Carolyn S Greene

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Contrary to popular assumptions that temporomandibular disorders may become more prevalent with increasing age, a review of the literature shows that this is clearly not the case. Instead, it seems that most objective "signs" of temporomandibular disorders, namely clicking, tender joints and muscles, crooked opening, limited movement, and so forth, are(More)
OBJECTIVE There is a lack of consensus on how to evaluate the risk of research studies conducted with persons who have psychiatric disorders. The authors reviewed research on vulnerability, risk, and procedures to mitigate risk in studies with this population to help inform evaluation of such research. METHODS Searches of MEDLINE (1966-2006), PsycINFO(More)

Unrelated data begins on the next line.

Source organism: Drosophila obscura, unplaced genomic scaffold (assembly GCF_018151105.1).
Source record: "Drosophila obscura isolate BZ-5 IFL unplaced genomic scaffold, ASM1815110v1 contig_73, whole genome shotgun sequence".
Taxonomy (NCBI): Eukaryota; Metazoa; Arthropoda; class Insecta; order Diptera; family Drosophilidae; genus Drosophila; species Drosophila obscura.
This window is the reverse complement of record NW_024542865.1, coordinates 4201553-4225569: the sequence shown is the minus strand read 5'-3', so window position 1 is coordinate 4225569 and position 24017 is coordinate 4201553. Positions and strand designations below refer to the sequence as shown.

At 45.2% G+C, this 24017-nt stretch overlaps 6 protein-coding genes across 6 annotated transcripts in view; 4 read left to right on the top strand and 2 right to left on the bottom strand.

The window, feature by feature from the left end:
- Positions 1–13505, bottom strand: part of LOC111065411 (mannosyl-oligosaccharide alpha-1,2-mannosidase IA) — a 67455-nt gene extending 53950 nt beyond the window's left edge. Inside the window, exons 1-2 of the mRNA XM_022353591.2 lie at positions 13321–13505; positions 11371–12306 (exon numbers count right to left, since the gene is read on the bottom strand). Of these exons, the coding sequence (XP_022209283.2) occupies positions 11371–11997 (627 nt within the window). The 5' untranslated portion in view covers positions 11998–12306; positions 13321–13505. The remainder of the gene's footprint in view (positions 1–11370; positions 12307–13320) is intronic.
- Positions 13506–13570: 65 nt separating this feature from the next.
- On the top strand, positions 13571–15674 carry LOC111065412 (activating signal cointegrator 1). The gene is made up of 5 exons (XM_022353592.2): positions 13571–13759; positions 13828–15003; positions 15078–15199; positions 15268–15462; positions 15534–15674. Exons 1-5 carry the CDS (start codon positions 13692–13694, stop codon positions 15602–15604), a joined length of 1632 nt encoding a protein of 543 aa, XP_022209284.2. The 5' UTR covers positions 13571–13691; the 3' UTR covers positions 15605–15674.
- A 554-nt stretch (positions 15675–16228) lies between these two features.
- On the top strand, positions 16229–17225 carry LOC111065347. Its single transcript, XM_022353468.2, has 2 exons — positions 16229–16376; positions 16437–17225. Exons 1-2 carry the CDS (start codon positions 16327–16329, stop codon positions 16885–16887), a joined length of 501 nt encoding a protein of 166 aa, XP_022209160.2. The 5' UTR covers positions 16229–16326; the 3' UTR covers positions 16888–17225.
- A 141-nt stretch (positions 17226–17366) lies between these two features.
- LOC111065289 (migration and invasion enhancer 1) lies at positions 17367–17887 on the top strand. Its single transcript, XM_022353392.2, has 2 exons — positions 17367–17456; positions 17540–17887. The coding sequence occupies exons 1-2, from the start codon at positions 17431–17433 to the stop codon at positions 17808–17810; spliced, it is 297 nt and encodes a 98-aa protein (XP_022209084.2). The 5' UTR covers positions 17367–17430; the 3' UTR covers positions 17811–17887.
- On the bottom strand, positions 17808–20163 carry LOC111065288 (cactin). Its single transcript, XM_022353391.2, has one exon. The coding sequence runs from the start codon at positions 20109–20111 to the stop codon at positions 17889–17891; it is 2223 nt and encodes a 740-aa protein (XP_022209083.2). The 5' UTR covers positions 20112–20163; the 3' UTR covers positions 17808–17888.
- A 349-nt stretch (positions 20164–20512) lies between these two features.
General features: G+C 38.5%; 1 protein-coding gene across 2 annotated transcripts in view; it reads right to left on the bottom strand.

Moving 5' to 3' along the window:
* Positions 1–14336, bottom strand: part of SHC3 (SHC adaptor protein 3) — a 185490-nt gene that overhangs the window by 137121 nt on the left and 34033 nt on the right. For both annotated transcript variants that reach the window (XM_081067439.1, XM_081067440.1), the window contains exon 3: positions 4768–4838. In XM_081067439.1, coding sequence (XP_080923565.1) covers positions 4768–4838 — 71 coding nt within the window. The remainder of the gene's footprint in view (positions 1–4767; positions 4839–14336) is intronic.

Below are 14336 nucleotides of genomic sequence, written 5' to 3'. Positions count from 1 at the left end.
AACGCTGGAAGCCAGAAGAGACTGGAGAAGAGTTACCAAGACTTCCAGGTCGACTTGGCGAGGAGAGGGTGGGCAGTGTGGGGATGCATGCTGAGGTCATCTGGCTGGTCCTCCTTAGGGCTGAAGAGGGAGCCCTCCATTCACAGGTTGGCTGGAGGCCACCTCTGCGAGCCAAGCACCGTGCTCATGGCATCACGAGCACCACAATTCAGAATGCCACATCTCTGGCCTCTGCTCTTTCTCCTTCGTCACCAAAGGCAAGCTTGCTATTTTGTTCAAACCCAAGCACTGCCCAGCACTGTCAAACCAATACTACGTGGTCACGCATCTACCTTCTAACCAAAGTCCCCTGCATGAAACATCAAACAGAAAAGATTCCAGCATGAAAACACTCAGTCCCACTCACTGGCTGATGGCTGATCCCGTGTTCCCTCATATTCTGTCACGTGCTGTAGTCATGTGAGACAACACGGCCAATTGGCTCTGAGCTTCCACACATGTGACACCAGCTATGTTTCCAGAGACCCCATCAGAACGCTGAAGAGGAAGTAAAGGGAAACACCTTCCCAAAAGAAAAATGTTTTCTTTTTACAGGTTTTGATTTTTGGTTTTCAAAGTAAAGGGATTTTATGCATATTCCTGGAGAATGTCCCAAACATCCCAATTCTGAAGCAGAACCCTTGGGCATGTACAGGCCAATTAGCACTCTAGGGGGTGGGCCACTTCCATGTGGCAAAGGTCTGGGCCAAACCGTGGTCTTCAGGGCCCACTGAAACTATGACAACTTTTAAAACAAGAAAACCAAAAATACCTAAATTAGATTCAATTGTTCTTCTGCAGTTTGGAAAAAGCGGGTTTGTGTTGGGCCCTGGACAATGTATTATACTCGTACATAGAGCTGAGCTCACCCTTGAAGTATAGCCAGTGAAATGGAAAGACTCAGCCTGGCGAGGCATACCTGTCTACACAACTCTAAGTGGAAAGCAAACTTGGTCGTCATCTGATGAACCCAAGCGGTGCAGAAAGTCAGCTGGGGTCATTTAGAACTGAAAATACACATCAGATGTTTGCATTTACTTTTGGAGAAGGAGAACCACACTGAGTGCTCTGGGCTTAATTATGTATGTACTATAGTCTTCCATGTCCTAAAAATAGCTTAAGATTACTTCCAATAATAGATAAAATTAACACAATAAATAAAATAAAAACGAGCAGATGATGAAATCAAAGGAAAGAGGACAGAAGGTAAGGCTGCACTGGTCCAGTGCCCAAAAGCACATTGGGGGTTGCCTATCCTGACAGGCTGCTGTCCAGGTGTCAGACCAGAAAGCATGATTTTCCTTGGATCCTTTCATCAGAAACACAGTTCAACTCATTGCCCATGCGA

It was assumed that patients with temporo-mandibular pain and dysfunction syndrome (TMPDS) would represent a population whose pain resulted from their emotional state. It was anticipated in the light of existing reports in the literature that they would score like patients with anxiety neurosis or other psychiatric illness on the General Health(More)
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